Apprenticeship to Love, Chapter 183, June 23, 2024

  • Today’s questions: What can you give, to remember the holiness of your brokenheartedness, and how it prepares you for love?
  • Today's suggested practice: to sit with your own resistance to learning what you know will change your life... (see my "Short Practice,” below)
  • My practice today: 6am: 30 minutes: asanas (postures), pranayama (breathwork)



In the alley behind this garden, the strange music of young children crying. Not the crying for fear, but for the unfairness of life, that it should require any amount of disappointment in order that we become more than we imagine ourselves capable of being.
A teacher of men once said to me, Our work as men is to receive. All the rest that we do is preparation.

Today I read, from another teacher: When you stop confronting the world around you with your expectations, only then will it begin to offer new moments in your presence.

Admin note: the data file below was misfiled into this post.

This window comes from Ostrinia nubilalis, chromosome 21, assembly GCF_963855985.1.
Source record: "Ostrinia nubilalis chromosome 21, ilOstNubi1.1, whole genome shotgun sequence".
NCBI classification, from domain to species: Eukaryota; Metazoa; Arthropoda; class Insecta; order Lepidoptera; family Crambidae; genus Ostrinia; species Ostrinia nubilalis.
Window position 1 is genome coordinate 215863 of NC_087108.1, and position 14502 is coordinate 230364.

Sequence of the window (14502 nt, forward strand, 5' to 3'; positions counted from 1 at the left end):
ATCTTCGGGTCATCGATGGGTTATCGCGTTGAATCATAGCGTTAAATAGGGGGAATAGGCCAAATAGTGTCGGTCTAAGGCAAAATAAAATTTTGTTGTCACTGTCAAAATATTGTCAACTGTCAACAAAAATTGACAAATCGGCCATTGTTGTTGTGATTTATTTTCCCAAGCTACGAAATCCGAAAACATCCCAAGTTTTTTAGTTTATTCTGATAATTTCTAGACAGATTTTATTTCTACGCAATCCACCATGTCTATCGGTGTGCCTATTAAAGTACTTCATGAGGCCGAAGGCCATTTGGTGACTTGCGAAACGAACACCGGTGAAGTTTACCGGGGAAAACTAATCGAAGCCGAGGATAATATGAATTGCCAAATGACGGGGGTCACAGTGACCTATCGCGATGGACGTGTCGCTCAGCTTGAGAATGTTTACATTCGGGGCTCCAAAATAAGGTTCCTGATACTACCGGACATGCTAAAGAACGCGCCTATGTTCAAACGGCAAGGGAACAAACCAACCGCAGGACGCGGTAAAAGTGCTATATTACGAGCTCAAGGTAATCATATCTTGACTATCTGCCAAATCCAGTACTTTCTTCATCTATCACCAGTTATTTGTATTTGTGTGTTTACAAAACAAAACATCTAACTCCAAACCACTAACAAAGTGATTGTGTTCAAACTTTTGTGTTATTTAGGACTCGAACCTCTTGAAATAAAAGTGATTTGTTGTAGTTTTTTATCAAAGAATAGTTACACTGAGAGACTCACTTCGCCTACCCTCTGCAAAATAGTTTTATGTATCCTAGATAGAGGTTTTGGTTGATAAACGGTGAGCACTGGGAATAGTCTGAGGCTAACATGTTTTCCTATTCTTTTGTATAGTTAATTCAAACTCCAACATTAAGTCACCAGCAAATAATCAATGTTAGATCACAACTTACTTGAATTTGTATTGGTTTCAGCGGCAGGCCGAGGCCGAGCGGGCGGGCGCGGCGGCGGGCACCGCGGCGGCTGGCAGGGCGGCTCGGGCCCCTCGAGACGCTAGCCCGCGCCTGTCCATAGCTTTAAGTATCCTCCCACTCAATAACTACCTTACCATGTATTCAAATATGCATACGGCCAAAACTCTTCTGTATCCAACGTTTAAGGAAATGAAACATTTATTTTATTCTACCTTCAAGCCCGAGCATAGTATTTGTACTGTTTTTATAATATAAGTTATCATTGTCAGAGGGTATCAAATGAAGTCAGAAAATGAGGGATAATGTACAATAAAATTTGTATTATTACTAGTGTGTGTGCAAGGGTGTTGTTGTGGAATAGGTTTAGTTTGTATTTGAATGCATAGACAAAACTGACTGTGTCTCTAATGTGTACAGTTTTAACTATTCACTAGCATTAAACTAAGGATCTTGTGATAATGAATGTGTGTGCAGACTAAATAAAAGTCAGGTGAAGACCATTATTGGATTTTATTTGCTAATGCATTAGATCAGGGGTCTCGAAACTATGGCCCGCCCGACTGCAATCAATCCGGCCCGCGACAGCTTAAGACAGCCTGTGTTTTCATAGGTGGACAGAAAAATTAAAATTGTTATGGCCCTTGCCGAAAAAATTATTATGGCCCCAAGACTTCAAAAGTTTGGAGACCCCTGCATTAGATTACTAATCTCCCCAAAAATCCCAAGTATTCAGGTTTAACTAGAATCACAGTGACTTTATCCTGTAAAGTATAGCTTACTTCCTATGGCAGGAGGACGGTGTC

Again, the labyrinth and its puzzles.

I was not trained to prepare. I was trained to go forth and conquer. To take what I wanted. Politely, of course. But still, to allow the impulse of grabbing, taking, and then justifying this taking. All without any awareness of how there is a flow to be felt into, a very feminine way of giving birth to moments, a holiness in simply being alive. Maybe there were moments of that, in church as a child, when the cavernous house of worship would reverberate with a joyful noise unto the lord. As a child I may have intuited there was something going on here. A something that even then I knew had very little to do with the men and women in the room and everything to do with the —momentary, quickly-passing, barely-experienced— surrender of their voices to something beyond them. Knowing it was something else, and then —again, intuitively, without thinking about it— searching for it in the forests that I wandered as a child and as a young man, and now again, as a not-so-young man. Following a thread. Finding myself. Finding holy places.